On Fox hit “Empire,” Fil Eisler’s atmospheric scores and memorable themes are the engines that drive the series. “(Co-creator) Lee Daniels told me he wanted a bold, operatic score,” says the composer, who works at a punishing pace. “I watch an episode, I score it very quickly and I’m on the scoring stage with a full orchestra three or four days later, every week. It’s like sprinting a marathon.”
Inspiration comes from the characters “and where they’re coming from. I take their points of view very seriously. Even when the show’s campy and winking, it’s got this incredible acting.”
For Richard Rudolph, executive music producer on Lifetime’s “Whitney” (pictured above), the approach was “to honor Whitney Houston’s memory and do justice to her transcendent talent and voice.” He and director Angela Bassett “watched every piece on her, so we could capture the magic of her live performances. We were very lucky to get Grammy-nominated singer Deborah Cox to do all the live singing – especially as she’d worked with Whitney and knew her inside and out.”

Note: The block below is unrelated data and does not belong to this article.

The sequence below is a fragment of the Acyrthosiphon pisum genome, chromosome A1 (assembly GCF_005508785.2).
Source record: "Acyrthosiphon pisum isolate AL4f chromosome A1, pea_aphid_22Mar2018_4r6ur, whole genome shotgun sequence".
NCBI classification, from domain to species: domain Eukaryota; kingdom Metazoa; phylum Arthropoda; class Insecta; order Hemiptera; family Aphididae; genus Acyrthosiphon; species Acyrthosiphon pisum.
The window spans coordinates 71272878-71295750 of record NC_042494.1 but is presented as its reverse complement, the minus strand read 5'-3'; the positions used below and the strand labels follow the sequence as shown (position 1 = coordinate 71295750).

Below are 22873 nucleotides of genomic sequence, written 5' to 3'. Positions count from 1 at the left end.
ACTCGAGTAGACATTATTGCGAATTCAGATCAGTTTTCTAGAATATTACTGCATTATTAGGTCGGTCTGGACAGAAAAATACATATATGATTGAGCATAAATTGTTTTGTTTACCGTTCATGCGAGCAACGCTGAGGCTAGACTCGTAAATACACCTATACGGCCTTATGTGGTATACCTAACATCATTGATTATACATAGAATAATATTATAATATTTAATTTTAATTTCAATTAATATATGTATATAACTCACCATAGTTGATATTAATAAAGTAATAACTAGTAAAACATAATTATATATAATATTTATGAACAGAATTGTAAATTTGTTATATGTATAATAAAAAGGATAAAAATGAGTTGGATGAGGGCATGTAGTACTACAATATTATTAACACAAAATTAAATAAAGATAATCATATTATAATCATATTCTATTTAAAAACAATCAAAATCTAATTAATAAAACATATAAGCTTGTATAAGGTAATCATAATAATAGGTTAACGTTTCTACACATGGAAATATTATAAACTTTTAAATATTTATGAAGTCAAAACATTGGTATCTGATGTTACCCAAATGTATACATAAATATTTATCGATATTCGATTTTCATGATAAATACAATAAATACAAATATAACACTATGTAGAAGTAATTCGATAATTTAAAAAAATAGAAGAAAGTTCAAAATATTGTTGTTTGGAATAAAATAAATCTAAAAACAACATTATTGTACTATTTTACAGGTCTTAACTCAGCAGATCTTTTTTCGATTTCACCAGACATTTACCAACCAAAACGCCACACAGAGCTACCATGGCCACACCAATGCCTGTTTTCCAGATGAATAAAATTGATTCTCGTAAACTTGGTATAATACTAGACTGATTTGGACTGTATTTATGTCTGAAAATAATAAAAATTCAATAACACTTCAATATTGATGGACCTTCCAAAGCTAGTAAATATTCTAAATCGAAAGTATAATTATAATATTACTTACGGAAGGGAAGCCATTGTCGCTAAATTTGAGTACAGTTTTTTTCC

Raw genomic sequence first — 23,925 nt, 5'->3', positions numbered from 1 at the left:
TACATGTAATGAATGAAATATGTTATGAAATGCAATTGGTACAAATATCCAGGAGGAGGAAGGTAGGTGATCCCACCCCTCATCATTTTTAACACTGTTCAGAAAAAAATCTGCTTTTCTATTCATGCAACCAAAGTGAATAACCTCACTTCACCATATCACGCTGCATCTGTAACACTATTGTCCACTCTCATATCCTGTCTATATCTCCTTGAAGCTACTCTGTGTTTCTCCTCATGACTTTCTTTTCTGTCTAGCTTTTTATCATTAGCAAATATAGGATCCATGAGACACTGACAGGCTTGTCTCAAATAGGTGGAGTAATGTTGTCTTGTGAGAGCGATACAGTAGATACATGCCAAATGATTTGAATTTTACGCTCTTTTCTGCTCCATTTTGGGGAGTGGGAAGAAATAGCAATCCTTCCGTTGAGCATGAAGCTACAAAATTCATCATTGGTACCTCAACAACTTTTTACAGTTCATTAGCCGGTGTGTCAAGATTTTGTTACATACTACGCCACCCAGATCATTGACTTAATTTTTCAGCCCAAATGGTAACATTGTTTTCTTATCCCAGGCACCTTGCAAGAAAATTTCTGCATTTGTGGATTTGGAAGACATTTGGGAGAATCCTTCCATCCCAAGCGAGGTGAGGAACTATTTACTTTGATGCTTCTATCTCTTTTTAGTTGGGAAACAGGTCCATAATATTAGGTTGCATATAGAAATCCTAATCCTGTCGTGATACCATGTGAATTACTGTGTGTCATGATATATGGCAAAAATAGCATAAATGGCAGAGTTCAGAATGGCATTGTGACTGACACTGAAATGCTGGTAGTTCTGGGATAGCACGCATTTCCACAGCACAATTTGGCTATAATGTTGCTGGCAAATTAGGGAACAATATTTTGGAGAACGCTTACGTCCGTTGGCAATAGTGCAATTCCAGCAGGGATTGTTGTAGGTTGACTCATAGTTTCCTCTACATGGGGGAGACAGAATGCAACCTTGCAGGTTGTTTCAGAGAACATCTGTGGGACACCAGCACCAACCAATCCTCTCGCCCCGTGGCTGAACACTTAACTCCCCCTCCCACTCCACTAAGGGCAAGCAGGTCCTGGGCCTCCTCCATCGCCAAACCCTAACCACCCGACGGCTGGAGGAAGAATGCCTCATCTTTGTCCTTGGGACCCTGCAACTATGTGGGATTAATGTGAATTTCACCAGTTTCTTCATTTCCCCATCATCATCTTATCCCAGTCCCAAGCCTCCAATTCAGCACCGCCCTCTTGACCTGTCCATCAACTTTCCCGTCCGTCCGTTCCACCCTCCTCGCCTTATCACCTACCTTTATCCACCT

The team also scoured Houston’s substantial catalogue before choosing four iconic songs – including “I Will Always Love You” and “The Greatest Love of All” – “to encapsulate her entire career.”
When composer Bear McCreary was hired to score “Outlander,” Starz’s time-travel series partially set in Scotland in 1743, it was a perfect fit. “I grew up listening to Scottish folk music and researching the Jacobite uprising; it’s been a passion all my life,” he notes.
McCreary worked closely with showrunner Ronald Moore and drew on his own Scottish heritage to craft “the sound and a lot of character themes. And as the schedule wasn’t too rushed, I was able to work and develop the music over a year.”